200 watt panel actually only puts out 100 watt against 4500 watt will not be much but I will get 1KWH per day should take chill out of water is what I am thinking. Battery has different characteristics than fixed load do not know if MPPT would do much good.
 

berkeman

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200 watt panel actually only puts out 100 watt against 4500 watt will not be much but I will get 1KWH per day should take chill out of water is what I am thinking.
I'm an engineer at heart (as well as at work), and the idea of throwing away over half of the available energy (probably more in your case) is unpleasant for me.
Battery has different characteristics than fixed load do not know if MPPT would do much good.
I'm having trouble parsing what you said there, but putting a basic MPPT converter between your PV and your water heater element will make it work much better. On the flip side, your water heater element is built for an AC Mains power input, so your MPPT converter circuit would need to output an AC Mains level voltage. If you buy an off-the-shelf unit, that should be fine (it should come with safety certifications), but if you were going to try to build your own, I'd have to recommend against that.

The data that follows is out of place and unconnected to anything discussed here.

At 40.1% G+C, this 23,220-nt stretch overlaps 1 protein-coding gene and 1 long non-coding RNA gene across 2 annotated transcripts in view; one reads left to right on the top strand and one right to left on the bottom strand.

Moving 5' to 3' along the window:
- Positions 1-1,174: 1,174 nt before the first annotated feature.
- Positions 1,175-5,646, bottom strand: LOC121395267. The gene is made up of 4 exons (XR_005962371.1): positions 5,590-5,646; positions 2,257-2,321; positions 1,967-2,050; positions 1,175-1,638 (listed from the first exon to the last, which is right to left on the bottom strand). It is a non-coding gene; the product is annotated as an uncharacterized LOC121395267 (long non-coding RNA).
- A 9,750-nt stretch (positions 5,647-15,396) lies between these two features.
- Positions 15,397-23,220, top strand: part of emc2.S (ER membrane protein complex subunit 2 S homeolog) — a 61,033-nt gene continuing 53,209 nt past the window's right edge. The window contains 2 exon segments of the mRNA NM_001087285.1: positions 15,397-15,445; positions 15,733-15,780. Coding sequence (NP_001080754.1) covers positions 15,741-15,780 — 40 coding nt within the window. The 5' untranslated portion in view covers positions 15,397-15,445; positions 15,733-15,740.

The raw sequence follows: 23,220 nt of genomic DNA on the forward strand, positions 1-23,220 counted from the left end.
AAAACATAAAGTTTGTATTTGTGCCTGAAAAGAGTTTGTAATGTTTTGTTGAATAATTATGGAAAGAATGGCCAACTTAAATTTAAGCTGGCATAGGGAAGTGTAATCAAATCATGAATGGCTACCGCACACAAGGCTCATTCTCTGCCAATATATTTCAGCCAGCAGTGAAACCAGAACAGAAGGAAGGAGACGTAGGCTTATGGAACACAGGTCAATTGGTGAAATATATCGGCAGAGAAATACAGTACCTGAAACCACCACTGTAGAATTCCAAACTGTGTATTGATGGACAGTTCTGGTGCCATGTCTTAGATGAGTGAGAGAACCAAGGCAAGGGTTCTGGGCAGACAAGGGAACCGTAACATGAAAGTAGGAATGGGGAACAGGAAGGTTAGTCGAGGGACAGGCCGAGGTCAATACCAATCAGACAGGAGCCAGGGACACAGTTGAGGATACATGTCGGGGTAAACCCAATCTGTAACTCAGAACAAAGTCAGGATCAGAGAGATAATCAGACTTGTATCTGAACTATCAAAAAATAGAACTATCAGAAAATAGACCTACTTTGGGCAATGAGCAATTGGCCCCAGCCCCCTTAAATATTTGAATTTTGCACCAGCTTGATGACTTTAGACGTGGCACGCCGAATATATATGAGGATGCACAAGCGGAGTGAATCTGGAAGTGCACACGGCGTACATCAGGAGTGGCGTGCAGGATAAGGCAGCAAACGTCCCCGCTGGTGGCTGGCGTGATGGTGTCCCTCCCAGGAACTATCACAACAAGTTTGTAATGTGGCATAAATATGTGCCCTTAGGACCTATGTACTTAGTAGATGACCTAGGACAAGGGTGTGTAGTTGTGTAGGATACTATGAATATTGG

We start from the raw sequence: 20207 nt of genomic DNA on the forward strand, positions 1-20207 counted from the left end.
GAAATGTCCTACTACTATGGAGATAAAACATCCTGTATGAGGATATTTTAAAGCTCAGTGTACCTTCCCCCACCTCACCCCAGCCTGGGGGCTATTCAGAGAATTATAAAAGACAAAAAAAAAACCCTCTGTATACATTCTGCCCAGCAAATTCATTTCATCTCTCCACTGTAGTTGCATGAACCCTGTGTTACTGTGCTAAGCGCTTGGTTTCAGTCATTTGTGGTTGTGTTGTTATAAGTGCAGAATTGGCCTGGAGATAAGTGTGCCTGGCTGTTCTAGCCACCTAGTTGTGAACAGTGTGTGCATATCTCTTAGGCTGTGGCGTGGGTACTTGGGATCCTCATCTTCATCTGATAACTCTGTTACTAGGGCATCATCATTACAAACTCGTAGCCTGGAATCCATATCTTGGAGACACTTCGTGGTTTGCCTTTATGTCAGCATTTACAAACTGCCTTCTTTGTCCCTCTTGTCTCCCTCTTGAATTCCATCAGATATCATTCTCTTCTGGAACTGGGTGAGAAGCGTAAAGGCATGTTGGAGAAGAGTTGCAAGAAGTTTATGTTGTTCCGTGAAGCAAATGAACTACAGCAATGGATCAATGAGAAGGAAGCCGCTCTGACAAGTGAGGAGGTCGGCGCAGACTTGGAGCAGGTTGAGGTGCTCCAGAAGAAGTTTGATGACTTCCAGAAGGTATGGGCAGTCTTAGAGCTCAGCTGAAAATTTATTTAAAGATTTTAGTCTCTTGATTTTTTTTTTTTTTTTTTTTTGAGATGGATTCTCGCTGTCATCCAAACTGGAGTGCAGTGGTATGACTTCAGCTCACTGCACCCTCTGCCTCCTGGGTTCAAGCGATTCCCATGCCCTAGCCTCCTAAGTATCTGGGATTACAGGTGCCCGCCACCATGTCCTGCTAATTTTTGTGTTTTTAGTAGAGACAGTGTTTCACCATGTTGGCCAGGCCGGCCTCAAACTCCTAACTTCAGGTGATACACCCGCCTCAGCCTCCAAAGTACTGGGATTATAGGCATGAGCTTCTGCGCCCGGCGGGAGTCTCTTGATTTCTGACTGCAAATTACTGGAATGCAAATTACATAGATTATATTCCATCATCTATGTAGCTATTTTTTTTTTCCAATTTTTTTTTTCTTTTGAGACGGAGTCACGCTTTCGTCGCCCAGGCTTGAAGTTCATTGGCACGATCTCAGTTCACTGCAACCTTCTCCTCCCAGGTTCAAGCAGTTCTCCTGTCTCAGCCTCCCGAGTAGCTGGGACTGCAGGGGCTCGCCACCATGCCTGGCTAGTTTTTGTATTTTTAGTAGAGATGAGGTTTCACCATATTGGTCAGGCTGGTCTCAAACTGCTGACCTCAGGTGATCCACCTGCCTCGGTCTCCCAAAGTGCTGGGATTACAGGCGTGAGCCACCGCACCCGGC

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But this begs the questions: How often people actually run out of hot water? Should a solar PV auxiliary system be designed for the worst case condition?
You are asking the wrong guy: once the price of used (scrapped?) solar panels hits the mark I'll just buy them - to be used as roof tiles o0)

But till that, I would expect reasonable return for any investment, and right now that means some minor details like decent design, inverter ready to handle PV panels and such :sorry:
 
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when I lived in south florida many houses had solar hot water systems installed. very effective, but you'd have to do plumbing. It is more work to install than a PV panel and wires, but you might get a much bigger bang for your buck. the house I lived in had the electric hot water heater turned off for 8 or 9 months out of the year.
 
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The only problem is I took a used 4500 watt heater X 240 volt and applied 12 volt supply sure it gets a little warm but it only draws 1 amp that's not going to do much and it has 12 ohm resistance what I need is element that draws 8 amps when applying 12 volts any ideas?
 

berkeman

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The only problem is I took a used 4500 watt heater X 240 volt and applied 12 volt supply sure it gets a little warm but it only draws 1 amp that's not going to do much and it has 12 ohm resistance what I need is element that draws 8 amps when applying 12 volts any ideas?
Do you not see a fundamental problem with this approach?
 
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I think if I take the measurements of the element dived by 12 ohms this will give me resistance per inch then using ohms law I would need 8 times shorter wire or so. Then instead of 12 inch long element might end up with two or three inch long element as less ohms should get hotter.